There's a lot to know about Spain, so get started with these facts about Spain's population, people, language and culture.
Essential Facts About Spain
How Big Is Spain? Spain measures 505,992 square kilometers, making it the 51st biggest country in the world and the third biggest in Europe (after France and Ukraine). It is slightly smaller than Thailand and a little bigger than Sweden. Spain has a larger area than California but less than Texas. You could fit Spain into the United States 18 times!
Country Code: +34
Timezone: Spain's timezone is Central European Time (GMT+1), which many believe to be the wrong time zone for the country. Neighboring Portugal is in GMT, as is the United Kingdom, which is geographically in line with Spain. This means that the sun rises later in Spain than in most other countries in Europe, and sets later, which probably partially accounts for Spain's vibrant late-night culture. Spain changed its timezone before World War II in order to align itself with Nazi Germany.
Population: Spain has nearly 45 million people, making it the 30th most populated country in the world and the fith most populated country in the EU (after Germany, France, the United Kingdom and Italy). It has the lowest population density in Western Europe (excluding Scandinavia).
Religion: The majority of Spaniards are Catholic, though Spain is a secular state. For over 300 years, most of Spain was Muslim. Parts of Spain were under Muslim rule until 1492 when the last Moorish king fell (in Granada).
Biggest Cities (by population):
Currency: The currency in Spain is the Euro and it's the only currency accepted in the country. The currency until 2002 was the peseta, which in turn had replaced the escudo in 1869.
Official Language: Spanish, often referred to as Castellano in Spain, or Castillian Spanish, is the official language of Spain. Many of Spain's autonomous communities have other official languages.
Government: Spain is a monarchy; the present king since 2014 is Felipe VI. He was preceded by his father Juan Carlos I, who inherited the position from General Franco, the dictator who ruled Spain from 1939 until 1975.
Spain's Autonomous Regions
Spain is divided into 19 autonomous regions: 15 mainland regions, two collections of islands and two city enclaves in North Africa. The biggest region is Castilla y Leon, followed by Andalusia. At 94,000 square kilometers, it is roughly the size of Hungary. The smallest mainland region is La Rioja.
The full list is as follows (each region's capital is listed in brackets):
- Madrid (Madrid)
- Catalonia (Barcelona)
- Valencia (Valencia)
- Andalusia (Seville)
- Murcia (Murcia)
- Castilla-La Mancha (Toledo)
- Castilla y Leon (Valladolid)
- Extremadura (Merida)
- Navarra (Pamplona)
- Galicia (Santiago de Compostela)
- Asturias (Oviedo)
- Cantabria (Santander)
- Basque Country (Vitoria)
- La Rioja (Logroño)
- Aragon (Zaragoza)
- Balearic Islands (Palma de Mallorca)
- Canary Islands (Las Palmas de Gran Canaria/Santa Cruz de Tenerife)
Famous Things About Spain
Famous Spaniards: Spain is the birthplace of artists Salvador, Dali Francisco Goya, Diego Velazquez, and Pablo Picasso, opera singers Placido Domingo and Jose Carreras, architect Antoni Gaudi, Formula 1 World Champion Fernando Alonso, pop singers Julio Iglesias and Enrique Iglesias, actors Antonio Banderas and Penelope Cruz, flamenco-pop act The Gypsy Kings, film director Pedro Almodovar, rally driver Carlos Sainz, poet and playwright Federico Garcia Lorca, author Miguel de Cervantes, historical leader El Cid, golfers Sergio Garcia and Seve Ballesteros, cyclist Miguel Indurain and tennis players Rafa Nadal, Carlos Moya, David Ferrer, Juan Carlos Ferrero and Arantxa Sánchez Vicario.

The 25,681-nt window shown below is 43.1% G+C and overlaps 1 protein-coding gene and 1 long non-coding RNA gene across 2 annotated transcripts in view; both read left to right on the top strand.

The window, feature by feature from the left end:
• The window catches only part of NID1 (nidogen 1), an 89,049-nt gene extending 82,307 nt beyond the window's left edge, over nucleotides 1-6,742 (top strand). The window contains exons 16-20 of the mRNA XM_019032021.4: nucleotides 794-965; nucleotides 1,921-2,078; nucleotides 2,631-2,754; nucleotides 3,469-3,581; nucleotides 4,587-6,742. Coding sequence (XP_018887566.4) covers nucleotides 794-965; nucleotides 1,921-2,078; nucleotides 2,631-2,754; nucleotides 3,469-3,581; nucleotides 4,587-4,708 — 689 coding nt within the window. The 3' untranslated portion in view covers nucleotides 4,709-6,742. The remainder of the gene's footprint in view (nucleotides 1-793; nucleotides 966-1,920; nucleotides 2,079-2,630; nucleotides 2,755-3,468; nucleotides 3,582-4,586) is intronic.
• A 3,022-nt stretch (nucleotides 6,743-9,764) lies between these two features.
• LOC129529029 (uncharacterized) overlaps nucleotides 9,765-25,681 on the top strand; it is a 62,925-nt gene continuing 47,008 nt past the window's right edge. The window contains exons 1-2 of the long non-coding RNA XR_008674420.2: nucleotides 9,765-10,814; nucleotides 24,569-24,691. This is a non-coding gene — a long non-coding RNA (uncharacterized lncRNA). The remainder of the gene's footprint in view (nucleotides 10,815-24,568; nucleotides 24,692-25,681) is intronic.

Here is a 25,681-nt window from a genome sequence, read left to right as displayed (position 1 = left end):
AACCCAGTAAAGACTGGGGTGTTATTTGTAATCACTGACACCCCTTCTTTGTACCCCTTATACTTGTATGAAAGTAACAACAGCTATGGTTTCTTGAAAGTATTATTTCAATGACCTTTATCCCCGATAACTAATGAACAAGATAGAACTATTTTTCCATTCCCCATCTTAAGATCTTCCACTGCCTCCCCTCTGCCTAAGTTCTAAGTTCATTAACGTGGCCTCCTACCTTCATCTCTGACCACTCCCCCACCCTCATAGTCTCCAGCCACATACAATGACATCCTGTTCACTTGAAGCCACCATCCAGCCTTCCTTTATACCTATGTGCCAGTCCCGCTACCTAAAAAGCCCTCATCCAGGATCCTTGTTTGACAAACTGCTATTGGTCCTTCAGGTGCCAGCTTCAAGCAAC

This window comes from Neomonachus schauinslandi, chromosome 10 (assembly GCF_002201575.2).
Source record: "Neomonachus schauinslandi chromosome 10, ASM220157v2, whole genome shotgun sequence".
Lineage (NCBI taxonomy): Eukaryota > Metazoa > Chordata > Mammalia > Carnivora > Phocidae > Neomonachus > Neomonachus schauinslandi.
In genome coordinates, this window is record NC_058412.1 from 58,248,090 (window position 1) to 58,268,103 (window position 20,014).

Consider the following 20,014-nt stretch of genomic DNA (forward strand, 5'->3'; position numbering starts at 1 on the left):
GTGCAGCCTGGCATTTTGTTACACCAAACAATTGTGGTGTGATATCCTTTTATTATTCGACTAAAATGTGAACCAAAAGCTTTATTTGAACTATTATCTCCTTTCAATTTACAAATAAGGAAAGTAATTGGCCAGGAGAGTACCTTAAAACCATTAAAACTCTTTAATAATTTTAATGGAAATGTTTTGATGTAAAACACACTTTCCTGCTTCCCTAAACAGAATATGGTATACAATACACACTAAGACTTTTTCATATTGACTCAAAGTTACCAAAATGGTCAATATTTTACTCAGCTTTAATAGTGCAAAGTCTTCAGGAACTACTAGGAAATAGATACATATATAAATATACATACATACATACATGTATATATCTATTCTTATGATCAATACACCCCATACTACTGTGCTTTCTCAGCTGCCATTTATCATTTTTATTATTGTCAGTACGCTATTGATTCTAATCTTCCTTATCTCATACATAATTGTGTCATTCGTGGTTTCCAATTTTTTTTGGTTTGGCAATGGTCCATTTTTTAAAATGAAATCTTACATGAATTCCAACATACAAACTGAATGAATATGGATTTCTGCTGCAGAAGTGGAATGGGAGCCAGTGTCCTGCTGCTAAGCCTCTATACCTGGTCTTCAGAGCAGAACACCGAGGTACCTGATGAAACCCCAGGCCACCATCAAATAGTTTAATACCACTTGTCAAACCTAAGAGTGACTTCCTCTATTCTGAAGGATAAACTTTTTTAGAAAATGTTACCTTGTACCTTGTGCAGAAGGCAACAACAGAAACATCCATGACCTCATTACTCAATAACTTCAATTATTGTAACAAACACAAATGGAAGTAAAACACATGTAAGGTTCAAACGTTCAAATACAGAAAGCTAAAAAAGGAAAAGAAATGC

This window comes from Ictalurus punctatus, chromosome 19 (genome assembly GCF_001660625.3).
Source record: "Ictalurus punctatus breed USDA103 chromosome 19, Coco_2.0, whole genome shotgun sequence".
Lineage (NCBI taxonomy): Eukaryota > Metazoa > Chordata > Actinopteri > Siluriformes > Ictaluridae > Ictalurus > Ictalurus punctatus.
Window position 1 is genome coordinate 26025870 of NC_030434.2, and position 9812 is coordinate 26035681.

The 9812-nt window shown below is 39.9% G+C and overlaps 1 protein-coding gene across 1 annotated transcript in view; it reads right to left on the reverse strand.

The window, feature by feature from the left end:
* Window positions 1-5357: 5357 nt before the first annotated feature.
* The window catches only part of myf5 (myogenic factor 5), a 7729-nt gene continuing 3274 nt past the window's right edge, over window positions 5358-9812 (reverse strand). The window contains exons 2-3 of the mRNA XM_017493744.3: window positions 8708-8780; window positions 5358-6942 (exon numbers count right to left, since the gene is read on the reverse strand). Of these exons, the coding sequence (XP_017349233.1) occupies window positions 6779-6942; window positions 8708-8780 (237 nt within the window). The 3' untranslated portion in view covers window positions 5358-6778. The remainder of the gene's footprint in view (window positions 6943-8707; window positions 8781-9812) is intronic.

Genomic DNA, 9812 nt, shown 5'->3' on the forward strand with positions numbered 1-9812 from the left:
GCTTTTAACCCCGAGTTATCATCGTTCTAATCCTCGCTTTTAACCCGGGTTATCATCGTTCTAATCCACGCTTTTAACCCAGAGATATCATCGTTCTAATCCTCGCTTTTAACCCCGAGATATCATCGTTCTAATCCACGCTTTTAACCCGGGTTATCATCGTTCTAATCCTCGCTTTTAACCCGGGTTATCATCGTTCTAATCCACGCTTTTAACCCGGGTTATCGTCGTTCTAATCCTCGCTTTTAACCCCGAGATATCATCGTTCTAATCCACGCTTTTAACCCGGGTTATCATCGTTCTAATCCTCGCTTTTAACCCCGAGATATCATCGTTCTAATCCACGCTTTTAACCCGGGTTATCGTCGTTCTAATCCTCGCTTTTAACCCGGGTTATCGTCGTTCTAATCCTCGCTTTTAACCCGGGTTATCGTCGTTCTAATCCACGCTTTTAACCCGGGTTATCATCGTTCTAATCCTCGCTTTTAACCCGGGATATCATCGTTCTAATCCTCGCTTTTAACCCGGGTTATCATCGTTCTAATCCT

What Else Is Spain Famous For? Spain invented paella and sangria (though the Spanish don't drink Sangria as much as people believe) and is home to the Camino de Santiago. Christopher Columbus, though probably not Spanish (no-one's quite sure), was funded by the Spanish monarchy.
Despite the beret being associated with France, the Basques in north-east Spain invented the beret. The Spanish also eat a lot of snails. Only the French eat frogs' legs, though!
Spain is one of the most mountainous countries in Europe. Three-quarters of the country is over 500m above sea level, and a quarter of it is over a kilometer above sea level. The most famous mountain ranges in Spain are the Pyrenees and the Sierra Nevada. The Sierra Nevada can be visited as a day trip from Granada.
Spain has one of the most diverse ecosystems in Europe. The region of Almeria in the south-east resembles a desert in places, while the north-west in winter can expect rain 20 days out of every month.
Spain has over 8,000km of beaches. Beaches on the south and east coast are great for sunbathing, but some of the most beautiful are on the north coast. The north is also good for surfing.
Spain has Atlantic and Mediterranean coastlines. The border between the Med and the Atlantic can be found in Tarifa.
Spain has more land covered by vineyards than any other country in the world. However, due to the arid soil, the actual grape yield is lower than in other countries.
Disputed Territories: Spain claims sovereignty over Gibraltar, a British enclave on the Iberian peninsula.
At the same time, Morocco claims sovereignty over the Spanish enclaves of Ceuta, Melilla in North Africa and the islands of Vélez, Alhucemas, Chafarinas, and Perejil. The Spanish attempt to reconcile the difference between Gibraltar and these territories in a generally confused manner.
Portugal claims sovereignty over Olivenza, a town on the border between Spain and Portugal.
Spain relinquished control of the Spanish Sahara (now known as Western Sahara) in 1975.